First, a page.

While this is all good, some people may have problems with standing frames. I remember when I had to stand for the first time since acquiring my disability, I nearly passed out because I was unprepared for the sudden change in blood pressure. Some people may still have this problem years later; light-headedness and slight dizziness can occur, which may prevent some people from using a standing frame too often.

There are also wheelchairs that can elevate someone to a more upright position. Some wheelchairs can help someone stand up partially, and others can stand completely.

Wheelchair with partial elevation.

Wheelchair with complete elevation.

While they have some of the same benefits as standing frames, the obvious drawback to these wheelchairs is practicality. They weigh a lot more than the aluminum and titanium wheelchairs that are often used, which can result in an increase of shoulder muscle injuries, and they can be difficult to transport for wheelchair users who drive cars, especially cars without wheelchair lifts or ramps.

These are the equipment-related options that can be used. However, can something be done without needing to use expensive equipment? Certainly.

One of the best ways to combat the complications of sitting is to go to the pool. This can be in the form of pool therapy or a casual swim. Being in the water puts more pressure on bones and muscles to fight water resistance; simply having to breathe harder in the water is proof enough of that.

I find that even with limited movement and sensation in my lower body, I can still take advantage of the water for weight bearing. At the shallow end, the water has a peculiar ability to support my weight yet allow me to "stand" with some weight on my legs; it is almost 50% standing on my own and 50% supporting my weight. The water also puts pressure on my muscles; since I have some movement, that can be used to try to increase strength. This can actually prove to be a bigger benefit than using standing frames!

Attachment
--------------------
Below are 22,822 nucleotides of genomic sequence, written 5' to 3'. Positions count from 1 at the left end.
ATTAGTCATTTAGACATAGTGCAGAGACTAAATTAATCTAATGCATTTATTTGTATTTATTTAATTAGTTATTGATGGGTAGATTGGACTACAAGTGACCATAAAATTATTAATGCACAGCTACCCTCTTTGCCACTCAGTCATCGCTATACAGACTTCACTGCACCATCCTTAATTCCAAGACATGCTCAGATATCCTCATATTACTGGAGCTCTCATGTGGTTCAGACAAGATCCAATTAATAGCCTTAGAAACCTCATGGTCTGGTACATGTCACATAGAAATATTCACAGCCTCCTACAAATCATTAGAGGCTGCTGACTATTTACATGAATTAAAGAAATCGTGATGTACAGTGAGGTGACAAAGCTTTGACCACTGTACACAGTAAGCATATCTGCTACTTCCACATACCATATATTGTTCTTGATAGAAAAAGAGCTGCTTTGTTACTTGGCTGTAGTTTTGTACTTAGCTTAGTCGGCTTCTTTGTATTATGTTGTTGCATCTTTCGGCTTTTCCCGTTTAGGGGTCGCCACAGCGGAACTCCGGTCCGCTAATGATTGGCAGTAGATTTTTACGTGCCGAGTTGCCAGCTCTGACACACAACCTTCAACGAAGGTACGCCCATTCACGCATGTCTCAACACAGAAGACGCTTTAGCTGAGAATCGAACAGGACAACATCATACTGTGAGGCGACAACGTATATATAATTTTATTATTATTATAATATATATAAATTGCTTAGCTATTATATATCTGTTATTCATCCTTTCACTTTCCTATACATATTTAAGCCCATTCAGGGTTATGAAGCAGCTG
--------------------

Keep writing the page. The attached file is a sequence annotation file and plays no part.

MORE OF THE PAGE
Another thing I do is stretching on a yoga mat. Stretching muscles is important because those mobility problems are prone to contractures (shortening of muscle due to lack of use, resulting in reduced joint mobility). In addition, I have some joint pain in places where I have sensation and I suspect that for places where I lack sensation, it might be the same story. In general, I can independently stretch my lower body relatively well; if I want to "go the extra mile," I would require some assistance, but those with good use of their upper bodies should be able to stretch well.

There is another option that is not as widely used as standing frames, standing wheelchairs, swimming or stretching. That is functional electrical stimulation (FES). Basically, it involves electrodes that are attached to muscles that are paralyzed and small electric currents are used to activate and perhaps reprogram those muscles.

I am not an expert on FES, nor do I use it. From what I can find out, it is not right for everyone (which may be why it was never suggested to me). It does not repair spinal cord damage but rather it attempts to recover specific muscular functions. From what I can tell, it does not directly address the issues on the list that I put together at the beginning of this post.